Vicarious CalVal Facility for Calibration of Satellite Sensors
Vicarious Calibration is a technique that makes use of natural or artificial sites on the surface of the Earth for the post-launch calibration of sensors. These targets are imaged in near-coincident fashion by the sensor to be calibrated and by one or more well-calibrated sensors from satellite or aircraft platforms or on the ground.
State-of-art vicarious CalVal (Calibration/Validation) site is setup at Shadnagar campus of NRSC. The targets are spectrally characterised for spatial uniformity and spectral homogeneity. The Calibration ensures the measurement accuracy of an instrument compared to a known standard; provides corrections required to make the measuring device accurate. Whereas, Validation is a check that an instrument meets the specifications for a specific intended use.
Introduction: Periodic evaluation of radiometric and geometric performance of the space-borne Optical sensors and validation of satellite derived radiance/reflectance of earth scenes using these sensors are becoming mandatory requirements to ensure availability of consistent and accurate data products to the user community. Moreover, the need for inter-operability of sensors to fill data gaps over different regions using data from multiple sensors calls for inter-comparison through collaboration between different space borne sensors. On-orbit calibration results are more practical compared to the laboratory calibration as it provides combined effect of ground and atmospheric conditions.
Internationally various research groups under the guidelines of Committee on Earth Observation Satellites (CEOS) have been conducting seasonal field campaigns on standard vicarious sites for calibrating optical and microwave sensors. These sites are mostly limited to desert areas covering only a limited dynamic range of sensor radiometry and are expensive to reach. Keeping in view of these reasons, an in-house calibration site was set-up at Shadnagar, NRSC with the objectives to establish and maintain the periodic validation of IRS sensors for mid and high/very high resolution sensors. The facility is established with five different natural targets with suitable sizes for characterisng the sensor response. The Facility is also geometrically well calibrated to the accuracy of 30 cm and is supported by Instruments to collect in-situ measurements.
Targets: Five natural target materials selected for the calibration test site are Black soil, Black Stone, Gravel (grey), Red Soil and White Stone covering the reflectance range from 7% to 70%. Out of the five target materials, four (Black soil, black stone, gravel and white stone) are procured/brought from different places, whereas Red Soil material is locally available within the site. It is important to understand the spectral characteristics of each target material sample for qualifying the targets for their spectral response. The material samples provided by the Vendors were spectrally characterised in the laboratory and the samples were selected with the consistent response over the intended wavelengths using an illumination source and spectroradiometer.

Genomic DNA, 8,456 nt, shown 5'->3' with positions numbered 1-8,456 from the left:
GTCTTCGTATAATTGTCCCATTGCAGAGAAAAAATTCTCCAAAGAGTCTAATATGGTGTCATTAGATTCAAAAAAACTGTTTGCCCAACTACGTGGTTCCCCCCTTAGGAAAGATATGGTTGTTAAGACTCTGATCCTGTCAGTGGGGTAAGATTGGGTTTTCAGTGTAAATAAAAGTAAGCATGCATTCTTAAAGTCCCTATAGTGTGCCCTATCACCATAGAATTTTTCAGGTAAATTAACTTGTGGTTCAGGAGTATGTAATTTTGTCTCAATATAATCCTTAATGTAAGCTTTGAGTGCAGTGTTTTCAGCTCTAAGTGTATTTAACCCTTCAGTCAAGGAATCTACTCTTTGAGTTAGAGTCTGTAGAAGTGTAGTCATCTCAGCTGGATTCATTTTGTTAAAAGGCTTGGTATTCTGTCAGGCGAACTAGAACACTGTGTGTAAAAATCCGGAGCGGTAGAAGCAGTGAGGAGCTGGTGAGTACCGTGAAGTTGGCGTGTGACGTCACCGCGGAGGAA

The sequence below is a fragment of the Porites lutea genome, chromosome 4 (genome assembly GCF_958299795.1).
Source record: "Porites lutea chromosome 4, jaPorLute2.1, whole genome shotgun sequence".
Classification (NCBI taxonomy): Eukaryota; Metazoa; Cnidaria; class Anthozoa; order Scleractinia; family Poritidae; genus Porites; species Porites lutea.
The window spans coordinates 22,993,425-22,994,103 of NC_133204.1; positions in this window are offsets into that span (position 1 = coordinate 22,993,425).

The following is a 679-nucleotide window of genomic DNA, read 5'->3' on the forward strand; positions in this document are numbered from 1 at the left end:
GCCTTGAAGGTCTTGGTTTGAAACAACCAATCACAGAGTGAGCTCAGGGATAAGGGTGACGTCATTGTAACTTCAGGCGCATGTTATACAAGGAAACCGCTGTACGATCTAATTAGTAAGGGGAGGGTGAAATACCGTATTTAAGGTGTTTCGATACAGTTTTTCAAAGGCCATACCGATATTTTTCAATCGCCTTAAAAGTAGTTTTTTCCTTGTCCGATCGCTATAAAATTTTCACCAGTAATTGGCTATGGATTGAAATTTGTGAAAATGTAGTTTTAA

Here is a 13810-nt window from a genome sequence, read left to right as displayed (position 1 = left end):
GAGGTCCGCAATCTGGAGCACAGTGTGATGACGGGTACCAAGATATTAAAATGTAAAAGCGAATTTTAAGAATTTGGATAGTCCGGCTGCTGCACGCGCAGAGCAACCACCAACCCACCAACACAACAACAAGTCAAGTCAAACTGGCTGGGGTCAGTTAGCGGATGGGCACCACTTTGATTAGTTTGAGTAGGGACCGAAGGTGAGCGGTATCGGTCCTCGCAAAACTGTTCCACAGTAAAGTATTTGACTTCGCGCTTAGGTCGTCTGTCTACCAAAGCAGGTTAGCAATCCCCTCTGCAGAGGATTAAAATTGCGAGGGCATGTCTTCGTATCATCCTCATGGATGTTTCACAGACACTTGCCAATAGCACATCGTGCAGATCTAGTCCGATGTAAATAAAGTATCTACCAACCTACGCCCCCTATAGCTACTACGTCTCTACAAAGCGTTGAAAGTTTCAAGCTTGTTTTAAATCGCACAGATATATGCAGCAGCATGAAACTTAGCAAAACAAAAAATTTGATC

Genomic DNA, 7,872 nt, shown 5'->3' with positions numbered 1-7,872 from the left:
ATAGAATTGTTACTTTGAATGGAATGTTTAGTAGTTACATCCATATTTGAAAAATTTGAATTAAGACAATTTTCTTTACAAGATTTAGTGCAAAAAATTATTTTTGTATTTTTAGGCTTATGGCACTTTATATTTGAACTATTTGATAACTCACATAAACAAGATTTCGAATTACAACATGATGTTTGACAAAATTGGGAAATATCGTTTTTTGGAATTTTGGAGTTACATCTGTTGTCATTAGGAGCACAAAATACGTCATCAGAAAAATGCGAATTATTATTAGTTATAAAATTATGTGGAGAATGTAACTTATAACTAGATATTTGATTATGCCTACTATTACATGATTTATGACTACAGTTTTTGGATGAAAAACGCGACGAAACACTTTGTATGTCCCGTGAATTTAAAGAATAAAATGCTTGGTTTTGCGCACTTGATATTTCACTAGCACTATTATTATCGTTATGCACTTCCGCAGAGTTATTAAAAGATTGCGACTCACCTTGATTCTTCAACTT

During satellite passes over this site, calibrated instruments such as sun photometer, ozonometer and spectroradiometer are used to derive parameters like optical depth, ozone and water vapor which are used as input for the Radiative Transfer Model (6S RT model). The spectral reflectance / radiance measured from satellite and values calculated through this model, can be compared for Very Near Infra Red (VNIR) range of optical sensors for resolutions better than or equal to 30 m.
Additionally, radiometric performance of high resolution data < 5 m is carried out by evaluating Modulation Transfer Function (MTF) using Black and White Stone square targets of 70 m x 70 m available in the facility.
Real time Synchronous reflectance measurements were collected on these targets for IRS Sensors along with the atmospheric measurements and off sets were derived using 6S radiative transfer Code. Radiance values are obtained with Spectroradiometer, Ozone was collected and AOD measurements were obtained with Sun Photometer.
Invariance of the target is very important to characterise on board sensors. Target response from Nov 2014 to Feb 2015 is observed over different calibration experiments for Visible, Near Infra Red (NIR) and Short Wave Infra Red (SWIR) wave lengths. The mean observations made for various experiments are found to be consistent and the standard deviation observed within the target region found to be in the acceptable limits.
The research opportunities available with CalVal Site was announced during the recent User Interaction Meet-2016 held at NRSC.